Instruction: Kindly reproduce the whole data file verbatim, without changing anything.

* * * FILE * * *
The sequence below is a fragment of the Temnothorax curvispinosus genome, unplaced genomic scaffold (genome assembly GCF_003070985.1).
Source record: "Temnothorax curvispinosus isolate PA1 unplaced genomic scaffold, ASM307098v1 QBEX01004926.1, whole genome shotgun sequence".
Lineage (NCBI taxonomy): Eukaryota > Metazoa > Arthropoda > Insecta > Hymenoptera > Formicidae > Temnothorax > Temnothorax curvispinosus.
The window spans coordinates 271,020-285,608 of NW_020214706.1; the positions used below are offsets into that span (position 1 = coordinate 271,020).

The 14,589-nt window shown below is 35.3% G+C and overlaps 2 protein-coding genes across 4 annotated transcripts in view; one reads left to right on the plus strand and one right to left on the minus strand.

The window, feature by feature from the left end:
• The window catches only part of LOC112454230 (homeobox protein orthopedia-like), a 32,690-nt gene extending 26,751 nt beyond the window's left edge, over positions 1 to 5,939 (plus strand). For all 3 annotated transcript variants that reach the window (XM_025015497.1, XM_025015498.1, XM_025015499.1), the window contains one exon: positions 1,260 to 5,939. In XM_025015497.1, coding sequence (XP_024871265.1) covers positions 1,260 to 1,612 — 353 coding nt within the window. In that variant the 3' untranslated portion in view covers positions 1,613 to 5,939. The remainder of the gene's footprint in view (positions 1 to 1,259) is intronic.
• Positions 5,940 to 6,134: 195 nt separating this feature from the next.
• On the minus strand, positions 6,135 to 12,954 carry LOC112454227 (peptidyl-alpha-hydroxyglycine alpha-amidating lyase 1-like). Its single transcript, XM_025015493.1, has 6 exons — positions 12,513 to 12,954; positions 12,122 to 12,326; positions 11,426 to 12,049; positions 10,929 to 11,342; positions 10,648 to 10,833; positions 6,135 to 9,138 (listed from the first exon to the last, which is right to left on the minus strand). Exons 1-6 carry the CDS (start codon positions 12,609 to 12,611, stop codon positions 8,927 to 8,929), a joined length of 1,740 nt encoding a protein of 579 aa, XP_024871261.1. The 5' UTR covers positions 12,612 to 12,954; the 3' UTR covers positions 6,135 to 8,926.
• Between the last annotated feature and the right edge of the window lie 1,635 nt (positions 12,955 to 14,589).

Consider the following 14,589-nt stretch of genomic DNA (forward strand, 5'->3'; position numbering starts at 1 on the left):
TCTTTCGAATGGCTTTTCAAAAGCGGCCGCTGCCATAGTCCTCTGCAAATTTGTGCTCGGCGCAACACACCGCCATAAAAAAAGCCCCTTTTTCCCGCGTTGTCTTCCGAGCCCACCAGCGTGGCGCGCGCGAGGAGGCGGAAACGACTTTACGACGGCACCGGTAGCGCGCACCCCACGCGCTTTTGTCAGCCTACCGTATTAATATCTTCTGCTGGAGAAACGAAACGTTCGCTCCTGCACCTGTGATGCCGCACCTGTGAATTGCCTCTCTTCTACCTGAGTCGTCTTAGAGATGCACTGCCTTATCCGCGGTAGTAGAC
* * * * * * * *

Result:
The sequence below is a fragment of the Temnothorax curvispinosus genome, unplaced genomic scaffold (genome assembly GCF_003070985.1).
Source record: "Temnothorax curvispinosus isolate PA1 unplaced genomic scaffold, ASM307098v1 QBEX01004926.1, whole genome shotgun sequence".
Lineage (NCBI taxonomy): Eukaryota > Metazoa > Arthropoda > Insecta > Hymenoptera > Formicidae > Temnothorax > Temnothorax curvispinosus.
The window spans coordinates 271,020-285,608 of NW_020214706.1; the positions used below are offsets into that span (position 1 = coordinate 271,020).

The 14,589-nt window shown below is 35.3% G+C and overlaps 2 protein-coding genes across 4 annotated transcripts in view; one reads left to right on the plus strand and one right to left on the minus strand.

The window, feature by feature from the left end:
• The window catches only part of LOC112454230 (homeobox protein orthopedia-like), a 32,690-nt gene extending 26,751 nt beyond the window's left edge, over positions 1 to 5,939 (plus strand). For all 3 annotated transcript variants that reach the window (XM_025015497.1, XM_025015498.1, XM_025015499.1), the window contains one exon: positions 1,260 to 5,939. In XM_025015497.1, coding sequence (XP_024871265.1) covers positions 1,260 to 1,612 — 353 coding nt within the window. In that variant the 3' untranslated portion in view covers positions 1,613 to 5,939. The remainder of the gene's footprint in view (positions 1 to 1,259) is intronic.
• Positions 5,940 to 6,134: 195 nt separating this feature from the next.
• On the minus strand, positions 6,135 to 12,954 carry LOC112454227 (peptidyl-alpha-hydroxyglycine alpha-amidating lyase 1-like). Its single transcript, XM_025015493.1, has 6 exons — positions 12,513 to 12,954; positions 12,122 to 12,326; positions 11,426 to 12,049; positions 10,929 to 11,342; positions 10,648 to 10,833; positions 6,135 to 9,138 (listed from the first exon to the last, which is right to left on the minus strand). Exons 1-6 carry the CDS (start codon positions 12,609 to 12,611, stop codon positions 8,927 to 8,929), a joined length of 1,740 nt encoding a protein of 579 aa, XP_024871261.1. The 5' UTR covers positions 12,612 to 12,954; the 3' UTR covers positions 6,135 to 8,926.
• Between the last annotated feature and the right edge of the window lie 1,635 nt (positions 12,955 to 14,589).

Consider the following 14,589-nt stretch of genomic DNA (forward strand, 5'->3'; position numbering starts at 1 on the left):
TCTTTCGAATGGCTTTTCAAAAGCGGCCGCTGCCATAGTCCTCTGCAAATTTGTGCTCGGCGCAACACACCGCCATAAAAAAAGCCCCTTTTTCCCGCGTTGTCTTCCGAGCCCACCAGCGTGGCGCGCGCGAGGAGGCGGAAACGACTTTACGACGGCACCGGTAGCGCGCACCCCACGCGCTTTTGTCAGCCTACCGTATTAATATCTTCTGCTGGAGAAACGAAACGTTCGCTCCTGCACCTGTGATGCCGCACCTGTGAATTGCCTCTCTTCTACCTGAGTCGTCTTAGAGATGCACTGCCTTATCCGCGGTAGTAGAC